Menu Expand



Sturz, D. (2015). Stock Dividends in Germany. An Empirical Analysis. Verlag Wissenschaft & Praxis.
Sturz, Dirk. Stock Dividends in Germany: An Empirical Analysis. Verlag Wissenschaft & Praxis, 2015. Book.
Sturz, D (2015): Stock Dividends in Germany: An Empirical Analysis, Verlag Wissenschaft & Praxis, [online]


Stock Dividends in Germany

An Empirical Analysis

Sturz, Dirk

Studienreihe der Stiftung Kreditwirtschaft an der Universität Hohenheim, Vol. 50


Additional Information

Book Details



Stock distributions can affect the number of outstanding shares and the equity structure of a firm. From a neoclassical perspective, neither should have any effect on market value. However, a respectable number of empirical studies disclose overwhelming evidence that stock markets have a significantly positive reaction to the announcement of stock distributions.

Despite the broad consensus about the positive market reaction, the possible causes are still debated. Focusing on stock dividends, which are a special type of stock distribution, this study revisits this puzzle and provides deeper insight into the economic ramifications of changes in the equity structure.

Table of Contents

Section Title Page Action Price
Preface 7
Table of Contents 9
Tables 13
Figures 15
I Introduction 17
II Regulatory Framework 21
II.1 Basic Conditions 21
II.1.a Stock Dividends, Stock Splits and Accounting 21
II.1.b Bonus Shares 25
II.1.c Effects on the Par Value 25
II.2 Further Legal Implications 28
II.2.a Restrictions for Future Equity Issuances 28
II.2.b Distribution of Funds 32
II.3 Conclusions 36
III Theory and Empirical Evidence 39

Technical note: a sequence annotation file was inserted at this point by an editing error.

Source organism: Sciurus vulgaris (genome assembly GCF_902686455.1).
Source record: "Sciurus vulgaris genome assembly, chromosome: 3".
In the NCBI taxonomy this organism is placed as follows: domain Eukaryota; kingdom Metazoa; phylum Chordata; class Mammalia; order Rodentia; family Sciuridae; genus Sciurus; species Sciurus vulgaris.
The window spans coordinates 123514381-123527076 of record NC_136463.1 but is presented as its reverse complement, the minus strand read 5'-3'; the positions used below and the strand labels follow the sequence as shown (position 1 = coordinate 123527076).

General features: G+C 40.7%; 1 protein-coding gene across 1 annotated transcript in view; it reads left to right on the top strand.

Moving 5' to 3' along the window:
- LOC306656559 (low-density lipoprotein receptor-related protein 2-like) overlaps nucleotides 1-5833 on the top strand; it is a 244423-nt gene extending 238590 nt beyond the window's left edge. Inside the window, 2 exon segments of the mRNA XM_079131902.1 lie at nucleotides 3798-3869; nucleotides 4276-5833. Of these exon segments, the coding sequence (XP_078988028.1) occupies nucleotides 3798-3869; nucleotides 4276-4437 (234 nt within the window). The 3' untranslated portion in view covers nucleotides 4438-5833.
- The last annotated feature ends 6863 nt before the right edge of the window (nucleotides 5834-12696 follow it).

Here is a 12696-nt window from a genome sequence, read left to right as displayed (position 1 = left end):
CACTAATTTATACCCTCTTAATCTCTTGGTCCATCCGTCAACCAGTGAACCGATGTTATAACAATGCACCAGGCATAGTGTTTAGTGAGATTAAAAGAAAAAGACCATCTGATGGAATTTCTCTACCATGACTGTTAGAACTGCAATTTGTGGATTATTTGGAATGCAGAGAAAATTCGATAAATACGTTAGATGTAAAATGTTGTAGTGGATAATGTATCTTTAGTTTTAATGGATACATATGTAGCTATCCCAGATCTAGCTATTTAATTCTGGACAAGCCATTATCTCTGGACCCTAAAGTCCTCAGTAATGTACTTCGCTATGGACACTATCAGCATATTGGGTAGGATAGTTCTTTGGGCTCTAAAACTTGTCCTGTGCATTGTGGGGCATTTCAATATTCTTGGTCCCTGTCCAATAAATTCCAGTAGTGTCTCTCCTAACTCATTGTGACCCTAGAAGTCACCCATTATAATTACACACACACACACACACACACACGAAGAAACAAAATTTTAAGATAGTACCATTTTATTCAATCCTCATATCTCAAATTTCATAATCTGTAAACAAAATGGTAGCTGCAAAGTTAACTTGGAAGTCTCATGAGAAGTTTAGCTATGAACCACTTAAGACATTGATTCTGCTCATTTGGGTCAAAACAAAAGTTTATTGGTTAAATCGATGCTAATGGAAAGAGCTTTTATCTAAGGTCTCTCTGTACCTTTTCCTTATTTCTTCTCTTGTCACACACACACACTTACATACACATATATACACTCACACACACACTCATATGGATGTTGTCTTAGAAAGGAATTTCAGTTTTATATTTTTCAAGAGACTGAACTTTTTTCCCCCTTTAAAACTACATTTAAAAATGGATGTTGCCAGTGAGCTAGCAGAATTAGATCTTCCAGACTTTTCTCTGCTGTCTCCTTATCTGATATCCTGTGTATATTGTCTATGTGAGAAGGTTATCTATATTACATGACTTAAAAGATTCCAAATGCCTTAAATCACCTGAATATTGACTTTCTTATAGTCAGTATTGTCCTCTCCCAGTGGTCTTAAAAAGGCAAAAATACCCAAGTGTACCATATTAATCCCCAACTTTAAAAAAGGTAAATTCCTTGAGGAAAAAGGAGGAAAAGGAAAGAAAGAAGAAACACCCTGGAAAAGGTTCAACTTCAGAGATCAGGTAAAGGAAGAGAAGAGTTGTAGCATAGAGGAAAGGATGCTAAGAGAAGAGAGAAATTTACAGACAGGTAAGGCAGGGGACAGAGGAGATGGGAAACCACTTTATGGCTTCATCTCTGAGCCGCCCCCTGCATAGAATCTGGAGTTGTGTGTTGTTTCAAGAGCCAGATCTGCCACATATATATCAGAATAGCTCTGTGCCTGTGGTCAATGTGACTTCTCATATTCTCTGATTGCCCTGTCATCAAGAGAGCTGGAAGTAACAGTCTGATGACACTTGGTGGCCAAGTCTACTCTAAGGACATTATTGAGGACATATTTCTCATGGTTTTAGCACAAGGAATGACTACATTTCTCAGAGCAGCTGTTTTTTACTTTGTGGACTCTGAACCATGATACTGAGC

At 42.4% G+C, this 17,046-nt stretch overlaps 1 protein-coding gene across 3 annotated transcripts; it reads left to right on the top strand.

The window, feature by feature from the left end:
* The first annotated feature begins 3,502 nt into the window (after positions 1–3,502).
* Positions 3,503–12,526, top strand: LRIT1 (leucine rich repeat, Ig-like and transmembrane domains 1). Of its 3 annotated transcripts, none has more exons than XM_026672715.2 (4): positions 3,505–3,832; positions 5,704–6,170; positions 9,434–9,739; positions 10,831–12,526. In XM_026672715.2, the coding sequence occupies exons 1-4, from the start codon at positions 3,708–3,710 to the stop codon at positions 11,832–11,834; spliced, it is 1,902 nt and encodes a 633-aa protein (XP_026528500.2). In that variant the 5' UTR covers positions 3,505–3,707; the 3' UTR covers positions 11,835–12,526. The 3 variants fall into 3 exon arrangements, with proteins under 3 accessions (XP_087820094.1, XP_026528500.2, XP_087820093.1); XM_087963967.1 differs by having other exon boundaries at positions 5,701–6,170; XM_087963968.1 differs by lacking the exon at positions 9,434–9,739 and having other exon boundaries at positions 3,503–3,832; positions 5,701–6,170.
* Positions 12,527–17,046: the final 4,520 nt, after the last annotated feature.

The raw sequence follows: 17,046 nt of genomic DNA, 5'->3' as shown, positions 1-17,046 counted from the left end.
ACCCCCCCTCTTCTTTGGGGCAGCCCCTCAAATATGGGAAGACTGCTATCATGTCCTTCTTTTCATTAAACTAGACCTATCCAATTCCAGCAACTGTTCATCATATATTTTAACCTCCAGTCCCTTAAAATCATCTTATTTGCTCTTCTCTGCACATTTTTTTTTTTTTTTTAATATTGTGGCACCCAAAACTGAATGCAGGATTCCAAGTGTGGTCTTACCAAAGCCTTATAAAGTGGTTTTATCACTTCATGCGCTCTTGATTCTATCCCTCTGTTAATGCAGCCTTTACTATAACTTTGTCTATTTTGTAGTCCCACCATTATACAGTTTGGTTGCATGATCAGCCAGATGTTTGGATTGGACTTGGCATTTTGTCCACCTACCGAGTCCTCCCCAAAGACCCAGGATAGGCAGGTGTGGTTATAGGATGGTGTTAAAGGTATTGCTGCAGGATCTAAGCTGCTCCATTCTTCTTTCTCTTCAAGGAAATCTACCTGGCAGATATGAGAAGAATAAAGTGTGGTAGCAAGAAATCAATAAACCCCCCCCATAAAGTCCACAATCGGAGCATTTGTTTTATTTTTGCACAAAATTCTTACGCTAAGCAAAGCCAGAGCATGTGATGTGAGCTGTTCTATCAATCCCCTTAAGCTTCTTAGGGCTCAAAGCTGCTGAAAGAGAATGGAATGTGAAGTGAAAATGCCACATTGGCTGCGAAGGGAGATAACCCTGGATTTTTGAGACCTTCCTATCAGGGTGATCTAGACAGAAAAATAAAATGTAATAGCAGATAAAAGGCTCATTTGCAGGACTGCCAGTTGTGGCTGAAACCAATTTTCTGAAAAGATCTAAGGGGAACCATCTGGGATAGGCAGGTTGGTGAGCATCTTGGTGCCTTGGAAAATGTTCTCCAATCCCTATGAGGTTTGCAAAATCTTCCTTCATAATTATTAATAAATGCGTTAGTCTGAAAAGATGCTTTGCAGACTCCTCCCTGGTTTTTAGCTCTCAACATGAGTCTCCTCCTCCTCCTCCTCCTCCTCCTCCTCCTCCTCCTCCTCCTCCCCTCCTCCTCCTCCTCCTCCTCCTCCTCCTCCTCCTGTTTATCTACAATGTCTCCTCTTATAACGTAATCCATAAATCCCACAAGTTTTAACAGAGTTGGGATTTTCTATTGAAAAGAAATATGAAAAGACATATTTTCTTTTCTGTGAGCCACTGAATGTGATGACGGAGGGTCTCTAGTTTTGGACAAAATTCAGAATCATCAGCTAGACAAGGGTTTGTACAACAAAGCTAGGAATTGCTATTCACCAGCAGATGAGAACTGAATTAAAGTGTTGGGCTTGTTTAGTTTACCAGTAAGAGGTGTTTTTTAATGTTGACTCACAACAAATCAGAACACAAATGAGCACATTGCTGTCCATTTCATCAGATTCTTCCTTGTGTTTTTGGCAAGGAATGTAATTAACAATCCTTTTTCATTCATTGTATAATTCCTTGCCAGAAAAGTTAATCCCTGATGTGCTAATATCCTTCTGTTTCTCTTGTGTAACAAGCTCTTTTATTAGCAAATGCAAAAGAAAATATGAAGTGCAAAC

III.1 Theoretical Considerations on Stock Distributions 39
III.1.a Classification of Existing Approaches 39
III.1.b Signaling Theory 40
III.1.b.1 Fundamentals of Signaling 40
III.1.b.2 Stock Distributions as Signals 41
III.1.b.2.1 Retained Earnings Hypothesis 41
III.1.b.2.2 Reputation of the Management 45
III.1.b.2.3 Neglected Firm 46
III.1.b.2.4 Trading Range as a Signal 47
III.1.c Liquidity and Further Explanations 47
III.1.c.1 Trading Range Hypothesis 47
III.1.c.2 Further Explanations 48
III.1.d Jensen’s Free Cash Flow Hypothesis 49
III.1.e Conclusions 50
III.2 Empirical Evidence 50
III.2.a Evidence from the US 50
III.2.a.1 Signaling Effects 50
III.2.a.2 Liquidity Effects 55
III.2.b Evidence from Germany 56
III.2.b.1 General Findings 56
III.2.b.2 Signaling Effects 60
III.2.b.3 Liquidity Effects 63
IV Data and Methodology 65
IV.1 Descriptive Data 65
IV.1.a Data Collection 65
IV.1.b Size of the Firms 66
IV.1.c Distributions of Events through Time 66
IV.1.d Split Ratio 67
IV.2 Event Study Design 69
IV.2.a Market Efficiency 69
IV.2.b Computation of Abnormal Returns 71
IV.2.b.1 Discrete and Continuous Returns 71
IV.2.b.2 Modeling Normal Returns 73
IV.2.c Statistical Estimation of Normal and Abnormal Returns 77
IV.2.d Test of Significance 78
IV.3 Proxy for Jensen's Free Cash Flow 80
V Data Analysis 83
V.1 Announcement Effect of Stock Dividends 83
V.1.a Estimation of Abnormal Returns 83
V.1.b Analysis of Abnormal Returns 85
V.1.b.1 Cumulative Abnormal Returns for the Total Sample 85
V.1.b.2 Diluted Events 86
V.1.b.3 Special Distributions 90
V.1.b.4 Euro Converters 94
V.1.b.5 Split Ratio Effects 96
V.1.b.6 Bonus Shares 101
V.1.b.7 Cash Dividends 104
V.1.b.8 Market Value 108
V.2 Test of the Free Cash Flow Hypothesis 111
V.2.a Cash Flow and Tobin's q 111
V.2.b Free Cash Flow Proxy 117
VI Conclusions 125
Appendices 127
References 145